• 23-2022 - Carpenter parking lot line layout work assigned to MRP; awaiting Company Step 1 response.
  • 24-2022 - Contractors embedded in the Pipe Shop (Contracting In); awaiting Step 1 meeting.
  • 25-2022 - Contractors embedded in the Weld Shop (Contracting In); awaiting Step 1 meeting.
  • 26-2022 - Process employee denied sick leave pay; awaiting Step 2 meeting.
  • 27-2022 - Process employees not compensated for job worked, job paid; awaiting Step 2 meeting.
  • 28-2022 - Company Policy denying 4th Class Steam timelines; awaiting Step 2 meeting.
  • 29-2022 - Employee denied paid leave of absence to attend a coop board meeting; awaiting Step 2 meeting.
  • 30-2022 - PDD employee unreasonably suspended; awaiting Company Step 1 response.
  • 31-2022 - PDD employee unreasonably suspended; awaiting Company Step 1 response.
  • 32-2022 - PDD employee unreasonably suspended; awaiting Company Step 1 response.
  • 33-2022 - Employee bypassed for job despite being the most senior, qualified applicant; awaiting Step 1 meeting.
  • 34-2022 - Carpenter wall demo work in Section I/II control room contracted out; awaiting Step 1 meeting.
  • 35-2022 - Pipefitter work in the Sour Water Unit contracted out; awaiting Step 1 meeting.
  • 36-2022 - Pipefitter water heater replacement work in the Insulator Shop contracted out; awaiting Step 1 meeting.
  • 37-2022 - Pipefitter water heater replacement work at the RBO contracted out; awaiting Step 1 meeting.
  • 38-2022 - MRP hot zone rope duties assigned to a contractor; awaiting Step 1 meeting.
  • 39-2022 - Electrical work associated with trailer setup contracted out; awaiting Step 1 meeting.
  • 40-2022 - Carpenter work associated with trailer setup contracted out; awaiting Step 1 meeting.
  • 41-2022 - Stores duties associated with trailer setup assigned to management; awaiting Step 1 meeting.
  • 42-2022 - MRP work associated with trailer setup assigned to contractor; awaiting Step 1 meeting.
  • 43-2022 - MRP snow removal work at the RBO, Henderson, and Kress St sites contracted out; awaiting Step 1 meeting.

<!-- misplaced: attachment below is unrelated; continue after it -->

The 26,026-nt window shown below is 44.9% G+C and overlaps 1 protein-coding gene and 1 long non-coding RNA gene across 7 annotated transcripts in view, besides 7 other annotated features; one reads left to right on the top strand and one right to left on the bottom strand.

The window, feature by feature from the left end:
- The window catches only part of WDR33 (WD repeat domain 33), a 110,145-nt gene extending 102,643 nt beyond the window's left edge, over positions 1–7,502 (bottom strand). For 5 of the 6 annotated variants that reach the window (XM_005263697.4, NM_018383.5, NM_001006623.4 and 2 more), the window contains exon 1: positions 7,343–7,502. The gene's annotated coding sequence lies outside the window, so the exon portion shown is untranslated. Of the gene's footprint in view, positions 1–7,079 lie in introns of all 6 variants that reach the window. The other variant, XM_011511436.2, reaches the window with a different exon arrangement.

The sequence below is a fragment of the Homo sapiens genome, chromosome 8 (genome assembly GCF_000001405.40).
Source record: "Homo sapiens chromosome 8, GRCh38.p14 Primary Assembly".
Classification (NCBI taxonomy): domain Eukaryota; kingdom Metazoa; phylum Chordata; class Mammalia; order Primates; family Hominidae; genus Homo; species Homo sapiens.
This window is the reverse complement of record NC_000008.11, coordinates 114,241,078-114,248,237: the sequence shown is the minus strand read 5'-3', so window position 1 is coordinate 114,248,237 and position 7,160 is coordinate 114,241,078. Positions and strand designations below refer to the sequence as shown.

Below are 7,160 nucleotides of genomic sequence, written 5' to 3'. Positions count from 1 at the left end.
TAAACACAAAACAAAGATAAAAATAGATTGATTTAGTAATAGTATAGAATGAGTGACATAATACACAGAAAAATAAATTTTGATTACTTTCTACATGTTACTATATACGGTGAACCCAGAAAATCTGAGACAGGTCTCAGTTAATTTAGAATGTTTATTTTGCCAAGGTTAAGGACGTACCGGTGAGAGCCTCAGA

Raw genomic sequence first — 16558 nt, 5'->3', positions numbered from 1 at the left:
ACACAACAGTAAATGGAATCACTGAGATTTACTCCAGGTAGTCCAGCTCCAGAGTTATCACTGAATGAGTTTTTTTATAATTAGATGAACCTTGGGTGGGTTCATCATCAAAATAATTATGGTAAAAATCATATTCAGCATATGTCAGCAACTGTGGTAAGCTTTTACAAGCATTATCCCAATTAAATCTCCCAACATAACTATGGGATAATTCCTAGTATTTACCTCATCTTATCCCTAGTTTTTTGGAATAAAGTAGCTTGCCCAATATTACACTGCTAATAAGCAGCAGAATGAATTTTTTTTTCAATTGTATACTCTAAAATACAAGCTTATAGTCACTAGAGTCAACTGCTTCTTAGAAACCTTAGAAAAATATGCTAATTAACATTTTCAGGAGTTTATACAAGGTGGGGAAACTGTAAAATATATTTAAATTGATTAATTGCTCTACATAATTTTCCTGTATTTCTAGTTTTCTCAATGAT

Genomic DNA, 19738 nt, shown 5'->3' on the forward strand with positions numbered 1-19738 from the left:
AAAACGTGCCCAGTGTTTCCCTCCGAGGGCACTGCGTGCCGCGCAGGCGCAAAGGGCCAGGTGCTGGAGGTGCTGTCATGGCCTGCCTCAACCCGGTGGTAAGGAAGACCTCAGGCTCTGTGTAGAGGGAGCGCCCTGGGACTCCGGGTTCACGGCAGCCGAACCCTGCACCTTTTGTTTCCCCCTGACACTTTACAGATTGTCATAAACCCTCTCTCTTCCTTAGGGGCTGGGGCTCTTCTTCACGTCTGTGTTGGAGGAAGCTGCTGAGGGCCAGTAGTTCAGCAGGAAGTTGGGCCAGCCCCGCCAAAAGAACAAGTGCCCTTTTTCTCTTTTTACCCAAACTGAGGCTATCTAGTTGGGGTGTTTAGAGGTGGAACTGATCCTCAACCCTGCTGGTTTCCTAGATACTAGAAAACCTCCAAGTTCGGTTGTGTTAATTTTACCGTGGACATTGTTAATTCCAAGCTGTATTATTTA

• 44-2022 - Maintenance employees not paid shift differential for start up coverage shifts; awaiting Step 1 meeting.

Note: The status of all the above grievances are current as of conciliator publication.

As you can see, we have a number of issues the Union Grievance Committee are dealing with on a day to day basis and the common areas of the collective agreement and departments that are constantly under attack. Keep in mind these are just the issues that make it to the grievance stage, there are several other matters that the Executive raises with the Company throughout the year that are resolved before a formal grievance is filed. Not bad for a group of ragtag volunteers.


I'd like to thank the Vice-Presidents (Tasha, Karl/Garth, Wade and Kurt) and all the Shop Stewards who have investigated, filed, participated, and argued grievances on behalf of the membership. Your service and dedication are infinitely appreciated!

In Solidarity,

Richard Exner

Employee & Family Assistance Program
The Employee & Family Assistance Program (EFAP) is through Homewood Health and is available 24/7/365. Call 1-800-663-1142 or reach out to a trusted confident, friend or co-worker if you aren't feeling like yourself.

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For any new members, or if you know of new members not receiving Union Communications please talk to your Shop Steward or e-mail: info@unifor594.com